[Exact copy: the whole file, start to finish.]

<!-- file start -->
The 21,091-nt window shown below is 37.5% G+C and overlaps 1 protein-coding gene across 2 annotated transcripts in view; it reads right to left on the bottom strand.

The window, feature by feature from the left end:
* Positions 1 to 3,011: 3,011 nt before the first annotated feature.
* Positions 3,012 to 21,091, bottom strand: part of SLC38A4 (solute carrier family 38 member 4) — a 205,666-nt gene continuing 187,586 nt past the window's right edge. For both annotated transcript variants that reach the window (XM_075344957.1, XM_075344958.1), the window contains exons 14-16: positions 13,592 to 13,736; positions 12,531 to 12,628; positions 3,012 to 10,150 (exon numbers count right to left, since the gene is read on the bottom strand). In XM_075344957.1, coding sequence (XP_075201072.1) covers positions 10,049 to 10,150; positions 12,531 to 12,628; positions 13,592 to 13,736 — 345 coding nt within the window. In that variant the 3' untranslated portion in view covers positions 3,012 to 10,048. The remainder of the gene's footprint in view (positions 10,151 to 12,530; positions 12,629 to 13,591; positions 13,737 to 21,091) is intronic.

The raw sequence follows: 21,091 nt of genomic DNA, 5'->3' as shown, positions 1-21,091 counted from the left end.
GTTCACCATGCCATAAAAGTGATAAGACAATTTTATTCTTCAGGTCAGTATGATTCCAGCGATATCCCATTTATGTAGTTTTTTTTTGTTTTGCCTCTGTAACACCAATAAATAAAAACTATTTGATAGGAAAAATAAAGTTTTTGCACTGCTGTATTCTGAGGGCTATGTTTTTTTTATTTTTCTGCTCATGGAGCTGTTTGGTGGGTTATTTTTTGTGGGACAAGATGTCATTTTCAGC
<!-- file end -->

The 21,091-nt window shown below is 37.5% G+C and overlaps 1 protein-coding gene across 2 annotated transcripts in view; it reads right to left on the bottom strand.

The window, feature by feature from the left end:
* Positions 1 to 3,011: 3,011 nt before the first annotated feature.
* Positions 3,012 to 21,091, bottom strand: part of SLC38A4 (solute carrier family 38 member 4) — a 205,666-nt gene continuing 187,586 nt past the window's right edge. For both annotated transcript variants that reach the window (XM_075344957.1, XM_075344958.1), the window contains exons 14-16: positions 13,592 to 13,736; positions 12,531 to 12,628; positions 3,012 to 10,150 (exon numbers count right to left, since the gene is read on the bottom strand). In XM_075344957.1, coding sequence (XP_075201072.1) covers positions 10,049 to 10,150; positions 12,531 to 12,628; positions 13,592 to 13,736 — 345 coding nt within the window. In that variant the 3' untranslated portion in view covers positions 3,012 to 10,048. The remainder of the gene's footprint in view (positions 10,151 to 12,530; positions 12,629 to 13,591; positions 13,737 to 21,091) is intronic.

The raw sequence follows: 21,091 nt of genomic DNA, 5'->3' as shown, positions 1-21,091 counted from the left end.
GTTCACCATGCCATAAAAGTGATAAGACAATTTTATTCTTCAGGTCAGTATGATTCCAGCGATATCCCATTTATGTAGTTTTTTTTTGTTTTGCCTCTGTAACACCAATAAATAAAAACTATTTGATAGGAAAAATAAAGTTTTTGCACTGCTGTATTCTGAGGGCTATGTTTTTTTTATTTTTCTGCTCATGGAGCTGTTTGGTGGGTTATTTTTTGTGGGACAAGATGTCATTTTCAGC